Membership Hamilton also points out that fewer people are church members. Critics of the secularisation thesis point to the growth of new churches and the fact that ethnic-minority churches have pretty much held their own. However, it is clear that the big organisations such as the Church of England and

  1. To what extent were the witch hunts of the Early Modern Period the result ...

    Catholics believed that their traditional rituals such as these protected them from the evils of the devil and therefore they weren't as scared of him as they could have been, these 'magical' rituals that helped them face him. Consequently, with the Reformation, the reformers' decision to reject the practises of

  2. Crusading Began with religious passion but quickly progressed into cynical self interest." To what ...

    Crusaders were certainly motivated by the benefits of church indulgence and protection, but perhaps, even at this early stage, cynical self-interest was a motivating factor. Riley Smith argues that there was concern that the crusaders were motivated by the possibility of financial reward.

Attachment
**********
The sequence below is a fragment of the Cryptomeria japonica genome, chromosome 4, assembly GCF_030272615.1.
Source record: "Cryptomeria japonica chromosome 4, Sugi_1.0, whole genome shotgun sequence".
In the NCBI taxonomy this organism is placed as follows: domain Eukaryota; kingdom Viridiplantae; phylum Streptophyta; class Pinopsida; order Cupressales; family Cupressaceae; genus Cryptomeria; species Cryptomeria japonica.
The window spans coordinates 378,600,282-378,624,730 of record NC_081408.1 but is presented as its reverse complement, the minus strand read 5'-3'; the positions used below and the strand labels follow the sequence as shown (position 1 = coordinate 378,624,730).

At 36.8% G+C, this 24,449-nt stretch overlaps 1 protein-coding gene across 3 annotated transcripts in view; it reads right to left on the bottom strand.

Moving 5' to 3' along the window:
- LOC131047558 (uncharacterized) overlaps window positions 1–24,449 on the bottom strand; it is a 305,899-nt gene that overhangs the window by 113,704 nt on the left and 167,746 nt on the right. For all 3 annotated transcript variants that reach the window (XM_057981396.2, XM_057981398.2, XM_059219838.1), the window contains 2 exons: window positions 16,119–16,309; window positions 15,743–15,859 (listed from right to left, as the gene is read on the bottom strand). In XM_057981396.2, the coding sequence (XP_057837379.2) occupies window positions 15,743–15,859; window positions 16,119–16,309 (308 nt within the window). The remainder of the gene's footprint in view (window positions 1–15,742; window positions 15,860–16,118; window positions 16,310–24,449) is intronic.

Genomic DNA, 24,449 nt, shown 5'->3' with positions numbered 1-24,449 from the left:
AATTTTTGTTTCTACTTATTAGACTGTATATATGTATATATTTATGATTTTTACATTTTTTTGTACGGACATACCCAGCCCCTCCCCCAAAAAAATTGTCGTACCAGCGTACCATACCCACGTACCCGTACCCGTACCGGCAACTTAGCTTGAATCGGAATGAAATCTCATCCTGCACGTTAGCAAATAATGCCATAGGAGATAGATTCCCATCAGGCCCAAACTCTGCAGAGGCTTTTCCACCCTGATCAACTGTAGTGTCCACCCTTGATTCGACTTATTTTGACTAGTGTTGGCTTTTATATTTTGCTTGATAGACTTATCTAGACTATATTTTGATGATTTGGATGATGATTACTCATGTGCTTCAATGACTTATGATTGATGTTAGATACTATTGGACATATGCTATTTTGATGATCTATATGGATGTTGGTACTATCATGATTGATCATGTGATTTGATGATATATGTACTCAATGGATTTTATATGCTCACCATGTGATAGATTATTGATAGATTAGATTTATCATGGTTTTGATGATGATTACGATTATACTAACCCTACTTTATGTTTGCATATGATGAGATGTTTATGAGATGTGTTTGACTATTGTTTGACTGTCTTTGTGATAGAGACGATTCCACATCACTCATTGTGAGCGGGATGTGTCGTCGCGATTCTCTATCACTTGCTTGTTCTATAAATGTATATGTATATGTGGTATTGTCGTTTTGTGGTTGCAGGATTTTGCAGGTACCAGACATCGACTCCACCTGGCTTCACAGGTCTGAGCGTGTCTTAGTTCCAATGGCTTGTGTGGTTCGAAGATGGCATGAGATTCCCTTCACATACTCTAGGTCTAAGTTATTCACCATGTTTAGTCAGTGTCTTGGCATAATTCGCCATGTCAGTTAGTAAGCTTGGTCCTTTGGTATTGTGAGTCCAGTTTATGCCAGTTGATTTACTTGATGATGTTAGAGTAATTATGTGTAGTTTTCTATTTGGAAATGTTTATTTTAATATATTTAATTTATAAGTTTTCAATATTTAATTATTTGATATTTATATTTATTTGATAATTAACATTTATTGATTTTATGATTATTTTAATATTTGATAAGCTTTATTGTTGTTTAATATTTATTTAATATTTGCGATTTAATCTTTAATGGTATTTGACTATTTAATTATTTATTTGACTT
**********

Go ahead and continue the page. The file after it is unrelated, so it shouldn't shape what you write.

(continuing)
1. Discuss the merits of theories of secularisation with regard to religion in modern Britain

    While David Martin see this as being concerned with "the ecclesiastical institution, and specifically with any decline in its power, wealth, influence, range of control and prestige." The Church as an institution has lost many of its former functions it performed in pre-industrial societies, such as education and social welfare, making it become a social institution.

  2. How helpful is Wimpole Hall as a source in helping us understand the religious ...

    The grounds around the hall have also been developed for fashion. There is conspicuous consumption in the Chinese bridge that gives an all round impression of the owners as well traveled. Another building designed to impress is the folly. On the inside, the brickwork is small and new but the

  • Over 160,000 pieces
    of student written work
  • Annotated by
    experienced teachers
  • Ideas and feedback to
    improve your own work